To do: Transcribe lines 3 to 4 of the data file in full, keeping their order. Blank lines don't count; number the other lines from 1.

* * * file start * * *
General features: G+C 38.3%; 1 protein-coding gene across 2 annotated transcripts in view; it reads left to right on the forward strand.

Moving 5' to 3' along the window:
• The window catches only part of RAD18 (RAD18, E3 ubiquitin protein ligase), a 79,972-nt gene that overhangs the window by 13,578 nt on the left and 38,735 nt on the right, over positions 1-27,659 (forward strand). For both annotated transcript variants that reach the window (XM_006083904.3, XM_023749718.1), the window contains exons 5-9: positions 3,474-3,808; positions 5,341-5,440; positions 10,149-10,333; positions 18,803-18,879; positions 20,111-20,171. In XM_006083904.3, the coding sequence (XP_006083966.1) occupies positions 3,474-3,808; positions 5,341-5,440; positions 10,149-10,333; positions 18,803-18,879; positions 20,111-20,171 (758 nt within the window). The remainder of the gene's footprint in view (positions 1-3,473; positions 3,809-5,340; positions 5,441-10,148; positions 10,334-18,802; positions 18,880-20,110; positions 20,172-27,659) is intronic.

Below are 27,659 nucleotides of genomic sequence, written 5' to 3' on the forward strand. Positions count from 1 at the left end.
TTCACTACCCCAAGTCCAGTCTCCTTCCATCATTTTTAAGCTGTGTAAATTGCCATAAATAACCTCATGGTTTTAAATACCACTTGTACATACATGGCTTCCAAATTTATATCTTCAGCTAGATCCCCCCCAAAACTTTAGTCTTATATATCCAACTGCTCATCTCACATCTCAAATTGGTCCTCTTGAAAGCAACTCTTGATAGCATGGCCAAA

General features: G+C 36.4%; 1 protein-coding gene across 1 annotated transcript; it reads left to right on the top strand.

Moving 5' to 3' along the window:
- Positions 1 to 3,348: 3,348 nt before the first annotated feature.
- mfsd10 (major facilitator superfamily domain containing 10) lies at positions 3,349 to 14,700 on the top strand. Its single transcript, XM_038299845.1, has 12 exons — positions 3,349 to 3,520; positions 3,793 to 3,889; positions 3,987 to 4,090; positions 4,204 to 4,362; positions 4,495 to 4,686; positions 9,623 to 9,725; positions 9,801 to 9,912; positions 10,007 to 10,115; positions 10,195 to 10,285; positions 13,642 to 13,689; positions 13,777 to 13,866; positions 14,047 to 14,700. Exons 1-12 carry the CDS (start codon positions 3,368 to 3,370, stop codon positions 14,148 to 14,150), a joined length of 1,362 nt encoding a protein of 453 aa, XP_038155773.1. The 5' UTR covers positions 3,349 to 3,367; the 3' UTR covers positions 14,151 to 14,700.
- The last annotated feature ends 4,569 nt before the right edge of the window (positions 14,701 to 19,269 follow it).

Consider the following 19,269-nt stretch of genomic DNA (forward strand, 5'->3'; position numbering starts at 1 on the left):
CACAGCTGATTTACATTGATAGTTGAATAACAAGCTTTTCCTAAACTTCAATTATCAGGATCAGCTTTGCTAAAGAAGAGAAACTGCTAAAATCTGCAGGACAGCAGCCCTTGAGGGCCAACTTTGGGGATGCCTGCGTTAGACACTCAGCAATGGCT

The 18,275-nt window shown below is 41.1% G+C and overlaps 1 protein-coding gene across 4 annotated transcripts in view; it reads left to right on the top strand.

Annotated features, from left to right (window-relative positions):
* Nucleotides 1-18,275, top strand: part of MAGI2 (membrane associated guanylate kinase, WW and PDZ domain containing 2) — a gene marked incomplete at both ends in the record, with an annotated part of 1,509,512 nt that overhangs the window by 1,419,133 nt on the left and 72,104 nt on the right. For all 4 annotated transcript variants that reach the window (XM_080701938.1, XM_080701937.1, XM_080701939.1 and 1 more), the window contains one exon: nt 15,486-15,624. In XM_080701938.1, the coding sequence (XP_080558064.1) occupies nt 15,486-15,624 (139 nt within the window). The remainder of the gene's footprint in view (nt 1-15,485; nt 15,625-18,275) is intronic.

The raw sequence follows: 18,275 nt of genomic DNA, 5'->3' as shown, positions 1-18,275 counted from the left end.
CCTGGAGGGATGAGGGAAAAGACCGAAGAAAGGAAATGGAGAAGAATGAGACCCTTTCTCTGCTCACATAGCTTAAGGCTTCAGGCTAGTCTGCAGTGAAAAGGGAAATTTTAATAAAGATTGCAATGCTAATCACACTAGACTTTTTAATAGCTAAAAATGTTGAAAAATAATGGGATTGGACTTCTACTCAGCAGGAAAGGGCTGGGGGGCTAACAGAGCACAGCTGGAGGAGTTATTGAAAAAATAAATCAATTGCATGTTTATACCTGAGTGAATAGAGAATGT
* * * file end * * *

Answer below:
• The window catches only part of RAD18 (RAD18, E3 ubiquitin protein ligase), a 79,972-nt gene that overhangs the window by 13,578 nt on the left and 38,735 nt on the right, over positions 1-27,659 (forward strand). For both annotated transcript variants that reach the window (XM_006083904.3, XM_023749718.1), the window contains exons 5-9: positions 3,474-3,808; positions 5,341-5,440; positions 10,149-10,333; positions 18,803-18,879; positions 20,111-20,171. In XM_006083904.3, the coding sequence (XP_006083966.1) occupies positions 3,474-3,808; positions 5,341-5,440; positions 10,149-10,333; positions 18,803-18,879; positions 20,111-20,171 (758 nt within the window). The remainder of the gene's footprint in view (positions 1-3,473; positions 3,809-5,340; positions 5,441-10,148; positions 10,334-18,802; positions 18,880-20,110; positions 20,172-27,659) is intronic.

Below are 27,659 nucleotides of genomic sequence, written 5' to 3' on the forward strand. Positions count from 1 at the left end.